Link review of the Munich Disability Film Festival in 1995
Wie wir leben, or, The Way We Live
In November I attended, as a juror, the 1st International Short Film Festival Wie wir leben (translated as The Way We Live) in Munich. An interesting experience to say the least. As a film festival there were a lot of television programmes entered which was a shame as it highlighted the lack of disabled film makers out there at present. And most of the entries were very much of the inspirational kind. But some gems were to be found amongst the ordinary: the winner (which won a prize of £4,000), a German film called ... Be Aware of Trudchen Luescher, was an extraordinary study of loneliness and despair in the face of old age and visual impairment made with commensurate skill and humour. That virtually all the films submitted were made by able-bodied people was another great disappointment.
The winner of the special UNESCO prize was an English animation film called A is for Autism, directed by Tim Webb and produced by Channel 4, which explored through the drawing of people with autism their world. It was clearly a work of imagination and in no sense exploitative of its subjects. In a film festival supposedly about disability where few films were made by disabled people the question of exploitation was a central criteria. Another English animation which narrowly missed out on a prize was Disability Is ..., made by a group of young disabled people from Manchester.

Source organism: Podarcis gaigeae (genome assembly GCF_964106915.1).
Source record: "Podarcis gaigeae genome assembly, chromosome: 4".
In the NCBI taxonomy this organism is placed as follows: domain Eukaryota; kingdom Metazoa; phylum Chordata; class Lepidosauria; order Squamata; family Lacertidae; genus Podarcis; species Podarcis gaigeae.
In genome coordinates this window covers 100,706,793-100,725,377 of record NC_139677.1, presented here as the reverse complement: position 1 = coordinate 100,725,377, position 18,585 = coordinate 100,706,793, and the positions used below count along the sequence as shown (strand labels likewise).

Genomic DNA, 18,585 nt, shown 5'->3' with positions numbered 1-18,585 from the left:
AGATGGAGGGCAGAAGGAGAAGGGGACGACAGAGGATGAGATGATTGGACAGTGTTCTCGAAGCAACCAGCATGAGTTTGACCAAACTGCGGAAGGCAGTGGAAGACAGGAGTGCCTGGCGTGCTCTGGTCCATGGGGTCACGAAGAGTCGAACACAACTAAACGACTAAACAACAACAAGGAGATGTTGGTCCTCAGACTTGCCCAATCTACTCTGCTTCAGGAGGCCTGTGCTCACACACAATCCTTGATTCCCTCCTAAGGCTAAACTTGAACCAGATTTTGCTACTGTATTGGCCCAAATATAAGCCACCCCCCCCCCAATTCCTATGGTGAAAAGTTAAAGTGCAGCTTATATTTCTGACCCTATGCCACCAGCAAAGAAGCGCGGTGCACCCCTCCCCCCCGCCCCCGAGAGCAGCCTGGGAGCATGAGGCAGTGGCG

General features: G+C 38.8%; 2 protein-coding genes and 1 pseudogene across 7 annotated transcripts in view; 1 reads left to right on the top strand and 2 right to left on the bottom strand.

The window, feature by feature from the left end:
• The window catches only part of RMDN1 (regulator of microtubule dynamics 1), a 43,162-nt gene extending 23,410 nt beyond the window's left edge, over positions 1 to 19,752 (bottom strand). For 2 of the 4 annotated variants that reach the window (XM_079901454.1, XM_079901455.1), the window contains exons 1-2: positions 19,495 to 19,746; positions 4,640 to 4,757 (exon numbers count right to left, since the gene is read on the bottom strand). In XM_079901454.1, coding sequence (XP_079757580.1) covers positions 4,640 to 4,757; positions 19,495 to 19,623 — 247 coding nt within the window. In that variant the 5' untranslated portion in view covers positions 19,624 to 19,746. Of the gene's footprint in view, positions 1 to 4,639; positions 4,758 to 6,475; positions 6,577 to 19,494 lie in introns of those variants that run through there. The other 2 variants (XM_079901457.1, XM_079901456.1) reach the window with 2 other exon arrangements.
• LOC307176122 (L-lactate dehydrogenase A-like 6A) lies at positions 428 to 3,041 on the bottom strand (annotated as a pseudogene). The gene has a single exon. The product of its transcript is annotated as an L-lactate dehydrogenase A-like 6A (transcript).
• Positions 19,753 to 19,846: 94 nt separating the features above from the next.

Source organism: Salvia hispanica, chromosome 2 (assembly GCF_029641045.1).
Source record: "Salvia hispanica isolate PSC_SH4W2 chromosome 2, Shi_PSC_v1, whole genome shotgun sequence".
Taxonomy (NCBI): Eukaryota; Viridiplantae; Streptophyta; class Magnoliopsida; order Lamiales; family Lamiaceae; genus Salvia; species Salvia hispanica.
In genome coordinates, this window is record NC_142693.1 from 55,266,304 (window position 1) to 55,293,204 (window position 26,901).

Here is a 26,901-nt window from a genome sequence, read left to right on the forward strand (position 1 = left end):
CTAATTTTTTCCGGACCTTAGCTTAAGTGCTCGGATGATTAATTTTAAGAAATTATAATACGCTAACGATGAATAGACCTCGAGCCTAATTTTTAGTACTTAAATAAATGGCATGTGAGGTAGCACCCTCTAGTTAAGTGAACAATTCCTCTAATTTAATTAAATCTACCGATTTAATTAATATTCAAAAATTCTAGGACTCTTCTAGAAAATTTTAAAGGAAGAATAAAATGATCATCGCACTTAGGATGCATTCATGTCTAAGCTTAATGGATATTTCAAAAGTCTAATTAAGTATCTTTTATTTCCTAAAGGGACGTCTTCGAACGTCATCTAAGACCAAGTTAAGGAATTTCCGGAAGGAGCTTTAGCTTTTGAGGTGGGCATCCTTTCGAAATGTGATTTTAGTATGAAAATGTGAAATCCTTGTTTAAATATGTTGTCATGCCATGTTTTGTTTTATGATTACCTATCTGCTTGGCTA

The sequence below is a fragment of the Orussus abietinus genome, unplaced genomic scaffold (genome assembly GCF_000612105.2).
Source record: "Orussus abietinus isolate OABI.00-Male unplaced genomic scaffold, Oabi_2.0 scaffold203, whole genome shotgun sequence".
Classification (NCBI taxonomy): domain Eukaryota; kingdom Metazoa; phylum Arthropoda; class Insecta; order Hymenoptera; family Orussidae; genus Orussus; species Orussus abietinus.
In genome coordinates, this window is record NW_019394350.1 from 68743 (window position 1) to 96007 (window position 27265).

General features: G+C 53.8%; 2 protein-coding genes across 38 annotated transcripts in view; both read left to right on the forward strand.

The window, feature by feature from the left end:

The other most notable film was the one which came second, a documentary about a stand-up comedian, who couldn't stand up, called Fred. The subject of the documentary was a guy called Fred Burns, whose impairment was Spina Bifida. Fred is a guy who lives on the seedier side of life, he lives his life like he drives: a little too fast; he also likes his beer, fags and women hard and fast. But, and this is what was so good about Fred, there is a great sense of joy and pleasure in his story and, above all else, he is very funny. There were no other films that covered Spina Bifida, and this was a disappointment to me, but there is always the 2nd festival in a couple of years time, so get filming now!
Munich itself was also a bizarre experience (and extremely expensive) as it ranged from being exceptionally accessible (the underground system was the best I have ever seen and was fully wheelchair accessible if you had a helper to help you cross 4 four inch gap between platform and train) to routinely inaccessible (all the shops had steps due to the snow) and the stares and looks of disdain from the locals were like I have never experienced before. Bavaria, and Munich in particular, are the richest parts of Germany and as such they did not tolerate deviation from the norm very much, but hopefully the festival will play a key part in changing that.